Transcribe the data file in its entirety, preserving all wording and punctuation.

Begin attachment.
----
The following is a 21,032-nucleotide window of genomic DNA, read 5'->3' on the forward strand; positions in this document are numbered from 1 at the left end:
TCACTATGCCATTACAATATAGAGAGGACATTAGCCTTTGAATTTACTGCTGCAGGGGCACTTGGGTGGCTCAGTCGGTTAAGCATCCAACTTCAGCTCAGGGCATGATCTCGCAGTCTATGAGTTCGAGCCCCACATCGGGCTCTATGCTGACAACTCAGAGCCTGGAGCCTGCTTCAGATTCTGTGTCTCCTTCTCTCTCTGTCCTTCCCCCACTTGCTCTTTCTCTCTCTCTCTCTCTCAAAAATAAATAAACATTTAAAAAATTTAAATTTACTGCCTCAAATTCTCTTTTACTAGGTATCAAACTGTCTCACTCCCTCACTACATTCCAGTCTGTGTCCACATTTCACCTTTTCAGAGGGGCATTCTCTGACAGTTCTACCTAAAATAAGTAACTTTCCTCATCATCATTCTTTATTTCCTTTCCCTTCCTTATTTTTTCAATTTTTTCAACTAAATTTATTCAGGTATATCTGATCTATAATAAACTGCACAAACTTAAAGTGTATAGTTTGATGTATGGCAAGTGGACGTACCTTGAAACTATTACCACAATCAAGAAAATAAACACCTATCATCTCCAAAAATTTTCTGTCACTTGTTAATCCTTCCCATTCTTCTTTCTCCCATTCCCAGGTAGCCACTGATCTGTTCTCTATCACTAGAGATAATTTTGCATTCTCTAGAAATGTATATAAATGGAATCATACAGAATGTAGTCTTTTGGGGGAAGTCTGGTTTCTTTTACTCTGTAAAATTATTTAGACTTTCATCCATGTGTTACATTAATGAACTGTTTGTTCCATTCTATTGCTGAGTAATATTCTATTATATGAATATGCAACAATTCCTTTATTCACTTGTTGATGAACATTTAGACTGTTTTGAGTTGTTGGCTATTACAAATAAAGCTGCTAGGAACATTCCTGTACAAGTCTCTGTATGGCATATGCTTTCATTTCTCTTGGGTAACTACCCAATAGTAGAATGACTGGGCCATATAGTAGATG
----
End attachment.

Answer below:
The following is a 21,032-nucleotide window of genomic DNA, read 5'->3' on the forward strand; positions in this document are numbered from 1 at the left end:
TCACTATGCCATTACAATATAGAGAGGACATTAGCCTTTGAATTTACTGCTGCAGGGGCACTTGGGTGGCTCAGTCGGTTAAGCATCCAACTTCAGCTCAGGGCATGATCTCGCAGTCTATGAGTTCGAGCCCCACATCGGGCTCTATGCTGACAACTCAGAGCCTGGAGCCTGCTTCAGATTCTGTGTCTCCTTCTCTCTCTGTCCTTCCCCCACTTGCTCTTTCTCTCTCTCTCTCTCTCAAAAATAAATAAACATTTAAAAAATTTAAATTTACTGCCTCAAATTCTCTTTTACTAGGTATCAAACTGTCTCACTCCCTCACTACATTCCAGTCTGTGTCCACATTTCACCTTTTCAGAGGGGCATTCTCTGACAGTTCTACCTAAAATAAGTAACTTTCCTCATCATCATTCTTTATTTCCTTTCCCTTCCTTATTTTTTCAATTTTTTCAACTAAATTTATTCAGGTATATCTGATCTATAATAAACTGCACAAACTTAAAGTGTATAGTTTGATGTATGGCAAGTGGACGTACCTTGAAACTATTACCACAATCAAGAAAATAAACACCTATCATCTCCAAAAATTTTCTGTCACTTGTTAATCCTTCCCATTCTTCTTTCTCCCATTCCCAGGTAGCCACTGATCTGTTCTCTATCACTAGAGATAATTTTGCATTCTCTAGAAATGTATATAAATGGAATCATACAGAATGTAGTCTTTTGGGGGAAGTCTGGTTTCTTTTACTCTGTAAAATTATTTAGACTTTCATCCATGTGTTACATTAATGAACTGTTTGTTCCATTCTATTGCTGAGTAATATTCTATTATATGAATATGCAACAATTCCTTTATTCACTTGTTGATGAACATTTAGACTGTTTTGAGTTGTTGGCTATTACAAATAAAGCTGCTAGGAACATTCCTGTACAAGTCTCTGTATGGCATATGCTTTCATTTCTCTTGGGTAACTACCCAATAGTAGAATGACTGGGCCATATAGTAGATG